|Other designated non-financial businesses and professions (R.20)|
Sweden should continue to take measures to encourage the development and use of modern and secure techniques for conducting financial transactions that are less vulnerable to money laundering especially with regard to the increase of cash withdrawals which has been observed by the FIU.
|5. Legal Persons and Arrangements & Non-Profit Organisations|
|Legal Persons – Access to beneficial ownership and control information (R.33)|
Sweden should broaden the system to require information on beneficial ownership/control to be supplied to the CRO and/or recorded by the legal entity itself to ensure that it is made readily available on a more timely basis, and to require the information to be kept up to date.
The system for registering foundations would be improved if the information collected were centralized, possibly at the Companies Registration Office.
Sweden should consider broadening the registration and/or recordkeeping requirements for foundations (to also apply to those of a smaller size, family foundations, and foundations for the benefit of one person) to ensure that adequate information on ownership and control is available to competent authorities.
|Legal Arrangements – Access to beneficial ownership and control information (R.34)|
|Non-profit organisations (SR.VIII)|
Swedish authorities should also consider strengthening coordination between non-profit sector oversight/regulatory bodies, law enforcement and security agencies, the FIU, and financial system regulators.
Sweden should implement measures to ensure that terrorist organisations cannot pose as legitimate NPOs. Sweden should implement broader measures to ensure that funds or other assets collected by or transferred through NPOs are not diverted to support the activities of terrorists or terrorist organisations.
Swedish authorities should consider providing guidance to financial institutions with regard to CDD and suspicious transaction reporting where the client is an NPO.
|6. National and International Co-operation|
|National co-operation and coordination (R.31 & 32)|
Co-operative projects could more specifically target money laundering and terrorist financing issues. There is also some co-ordination and co-operation at the policy level; however, a more pro-active approach to policy co-ordination on AML/CFT issues is recommended.
Sweden should review the effectiveness of its systems for combating money laundering and terrorist financing on a regular basis.
|The Conventions and UN Special Resolutions (R.35 & SR.I)|
Sweden should strengthen its money laundering offence by including self-laundering as required by the Palermo Convention.
Sweden should enact more effective, proportionate and dissuasive sanctions, and review its conspiracy provisions to ensure that conspiracy applies to the range of criminal acts in which criminal groups engage.
Sweden should enact stronger measures for customer identification so as to be more fully compliant with Article 18 of the CFT Convention.
|Mutual Legal Assistance (R.36- 38, SR.V, and R.32)|
In order to ensure that coercive measures could consistently be applied, Sweden should specifically criminalise the following types of ML/FT activities: (i) conspiracy for basic money laundering offences; and (ii) collecting or providing funds/asset where the funds/assets are to be used by a terrorist organisation or individual terrorist.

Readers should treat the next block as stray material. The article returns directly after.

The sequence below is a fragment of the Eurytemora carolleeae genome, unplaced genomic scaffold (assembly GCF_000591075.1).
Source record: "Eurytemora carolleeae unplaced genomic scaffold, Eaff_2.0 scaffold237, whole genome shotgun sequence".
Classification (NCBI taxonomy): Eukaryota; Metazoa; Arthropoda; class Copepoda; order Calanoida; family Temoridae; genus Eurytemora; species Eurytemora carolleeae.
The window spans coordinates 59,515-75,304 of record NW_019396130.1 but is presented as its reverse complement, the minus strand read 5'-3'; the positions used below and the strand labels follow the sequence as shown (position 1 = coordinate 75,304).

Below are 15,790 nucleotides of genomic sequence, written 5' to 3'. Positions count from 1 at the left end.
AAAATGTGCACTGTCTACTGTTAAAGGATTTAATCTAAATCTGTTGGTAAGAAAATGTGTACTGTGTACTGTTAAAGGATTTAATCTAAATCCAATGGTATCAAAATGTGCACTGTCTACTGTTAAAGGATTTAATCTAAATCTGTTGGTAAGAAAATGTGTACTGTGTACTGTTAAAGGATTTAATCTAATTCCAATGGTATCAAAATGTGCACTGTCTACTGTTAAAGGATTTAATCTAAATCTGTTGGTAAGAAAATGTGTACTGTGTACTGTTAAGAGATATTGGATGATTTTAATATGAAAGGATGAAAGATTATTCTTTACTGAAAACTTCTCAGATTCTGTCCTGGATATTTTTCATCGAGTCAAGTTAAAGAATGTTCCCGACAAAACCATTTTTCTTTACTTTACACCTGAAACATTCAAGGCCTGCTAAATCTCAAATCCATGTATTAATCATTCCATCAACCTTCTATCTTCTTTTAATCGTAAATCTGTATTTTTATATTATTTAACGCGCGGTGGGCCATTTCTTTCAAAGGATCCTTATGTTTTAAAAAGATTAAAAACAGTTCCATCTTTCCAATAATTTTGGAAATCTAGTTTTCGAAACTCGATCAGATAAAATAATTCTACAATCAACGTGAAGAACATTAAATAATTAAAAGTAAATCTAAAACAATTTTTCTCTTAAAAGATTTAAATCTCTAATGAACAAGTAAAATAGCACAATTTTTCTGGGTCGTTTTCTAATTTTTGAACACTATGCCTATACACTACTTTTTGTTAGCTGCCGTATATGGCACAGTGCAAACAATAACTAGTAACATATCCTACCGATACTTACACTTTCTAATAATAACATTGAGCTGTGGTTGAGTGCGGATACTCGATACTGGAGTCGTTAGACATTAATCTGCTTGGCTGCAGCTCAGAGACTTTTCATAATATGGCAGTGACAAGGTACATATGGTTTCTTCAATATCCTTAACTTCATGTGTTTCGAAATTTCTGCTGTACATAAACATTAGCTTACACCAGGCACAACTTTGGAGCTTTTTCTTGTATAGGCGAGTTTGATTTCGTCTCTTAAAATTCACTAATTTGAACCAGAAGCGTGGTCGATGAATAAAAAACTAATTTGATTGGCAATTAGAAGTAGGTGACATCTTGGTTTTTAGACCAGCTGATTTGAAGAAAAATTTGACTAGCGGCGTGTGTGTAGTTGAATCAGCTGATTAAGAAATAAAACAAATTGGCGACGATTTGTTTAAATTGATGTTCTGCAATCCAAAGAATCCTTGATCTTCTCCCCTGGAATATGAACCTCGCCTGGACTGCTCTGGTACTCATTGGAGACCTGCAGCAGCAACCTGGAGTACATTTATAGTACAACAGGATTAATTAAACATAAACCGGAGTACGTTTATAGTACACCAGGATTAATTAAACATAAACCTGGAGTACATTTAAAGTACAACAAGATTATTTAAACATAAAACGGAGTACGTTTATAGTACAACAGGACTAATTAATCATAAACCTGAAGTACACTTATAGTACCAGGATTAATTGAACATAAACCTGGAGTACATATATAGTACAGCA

Although there does not currently appear to be any difficulty enforcing foreign criminal judgements in practice, in order to avoid any future difficulties, Sweden should consider broadening the provisions of the 1972 Act on International Co-operation in the Enforcement of Criminal Judgments so that a treaty or other agreement with a foreign country is not needed and that would allow for a European confiscation order to be enforced, absent an international agreement, for someone not domiciled in Sweden. Sweden could also consider streamlining the system so that a Swedish court decision is not required before beginning proceedings.
Sweden should consider establishing an asset forfeiture fund into which all or a portion of confiscated property will be deposited and will be used for law enforcement, health, education or other appropriate purposes.
Sweden should keep statistics concerning: (i) the nature of mutual legal assistance requests; (ii) whether the mutual legal assistance request was granted or refused; (iii) what crime the request was related to; and (iv) how much time was required to respond to the request.
|Extradition (R.39, 37, SR.V & R.32)|
Sweden should ensure that the execution of the declaration of Sweden when signing the 1957 Convention on Extradition does not impede the processes of extradition of other nationals especially aliens who are residents of Sweden, to other countries.
To ensure that dual criminality does not impede extradition when the case involves FT activities, Sweden should specifically criminalise the collecting/providing funds to be used (for any purpose) by a terrorist organisation or individual terrorist.
Sweden should also collect and maintain statistics on: (i) the number of requests for extradition; (ii) the nature of the request; (iii) whether the request was granted or refused; (iv) what crime the request was related to; or (v) how much time was required to respond.
|Other Forms of Co-operation (R.40, SR.V & R.32)|
Sweden should collect and maintain statistics concerning the number of requests made and received by the FIU and the law enforcement authorities, including the nature of the request, whether it was granted or refused and the time required to respond.